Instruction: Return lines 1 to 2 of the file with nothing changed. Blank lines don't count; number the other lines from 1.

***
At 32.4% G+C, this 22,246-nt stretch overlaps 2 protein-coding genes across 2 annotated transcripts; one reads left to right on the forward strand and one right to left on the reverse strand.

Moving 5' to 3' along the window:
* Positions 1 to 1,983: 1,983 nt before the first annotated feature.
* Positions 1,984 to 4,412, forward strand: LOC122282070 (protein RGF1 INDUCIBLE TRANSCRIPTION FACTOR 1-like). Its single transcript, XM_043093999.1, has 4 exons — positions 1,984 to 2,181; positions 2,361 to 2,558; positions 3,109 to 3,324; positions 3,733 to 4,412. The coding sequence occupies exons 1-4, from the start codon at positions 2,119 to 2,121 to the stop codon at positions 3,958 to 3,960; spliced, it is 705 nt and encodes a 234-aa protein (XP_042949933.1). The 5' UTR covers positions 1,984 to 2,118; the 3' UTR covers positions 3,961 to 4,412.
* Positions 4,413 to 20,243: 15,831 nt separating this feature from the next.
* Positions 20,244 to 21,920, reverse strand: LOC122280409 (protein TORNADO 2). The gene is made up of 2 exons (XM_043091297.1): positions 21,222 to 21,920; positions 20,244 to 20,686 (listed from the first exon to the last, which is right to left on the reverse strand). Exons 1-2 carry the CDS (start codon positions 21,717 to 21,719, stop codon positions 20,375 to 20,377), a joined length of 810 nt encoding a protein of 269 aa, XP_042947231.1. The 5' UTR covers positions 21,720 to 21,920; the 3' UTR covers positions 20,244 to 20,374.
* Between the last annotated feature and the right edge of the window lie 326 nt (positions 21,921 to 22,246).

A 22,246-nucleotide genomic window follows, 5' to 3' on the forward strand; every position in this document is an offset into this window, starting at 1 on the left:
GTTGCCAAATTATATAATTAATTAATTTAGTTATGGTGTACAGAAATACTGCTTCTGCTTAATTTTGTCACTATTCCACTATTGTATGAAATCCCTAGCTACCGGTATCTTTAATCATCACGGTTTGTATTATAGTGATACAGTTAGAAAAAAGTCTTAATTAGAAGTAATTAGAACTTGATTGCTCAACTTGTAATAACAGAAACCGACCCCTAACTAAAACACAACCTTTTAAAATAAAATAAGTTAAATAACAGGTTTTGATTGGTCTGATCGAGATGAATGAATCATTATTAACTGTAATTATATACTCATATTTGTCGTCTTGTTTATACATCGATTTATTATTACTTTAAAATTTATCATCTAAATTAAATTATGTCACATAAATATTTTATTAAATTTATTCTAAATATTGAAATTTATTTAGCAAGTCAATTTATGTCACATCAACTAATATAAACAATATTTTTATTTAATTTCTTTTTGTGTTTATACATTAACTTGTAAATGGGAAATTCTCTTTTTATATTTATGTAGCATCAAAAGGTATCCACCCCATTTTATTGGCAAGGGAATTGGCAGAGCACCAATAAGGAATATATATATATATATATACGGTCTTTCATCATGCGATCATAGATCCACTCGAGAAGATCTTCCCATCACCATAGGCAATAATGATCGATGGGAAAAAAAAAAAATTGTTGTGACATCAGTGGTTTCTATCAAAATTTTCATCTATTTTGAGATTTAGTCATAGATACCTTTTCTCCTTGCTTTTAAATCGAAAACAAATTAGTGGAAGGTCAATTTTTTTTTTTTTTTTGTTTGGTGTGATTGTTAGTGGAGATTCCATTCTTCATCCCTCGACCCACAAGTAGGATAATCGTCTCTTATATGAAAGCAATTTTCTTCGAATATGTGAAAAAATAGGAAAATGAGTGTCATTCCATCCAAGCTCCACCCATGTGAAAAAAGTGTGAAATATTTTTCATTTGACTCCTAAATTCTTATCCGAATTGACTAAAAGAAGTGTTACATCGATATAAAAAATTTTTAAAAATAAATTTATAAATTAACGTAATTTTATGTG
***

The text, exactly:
At 32.4% G+C, this 22,246-nt stretch overlaps 2 protein-coding genes across 2 annotated transcripts; one reads left to right on the forward strand and one right to left on the reverse strand.

Moving 5' to 3' along the window: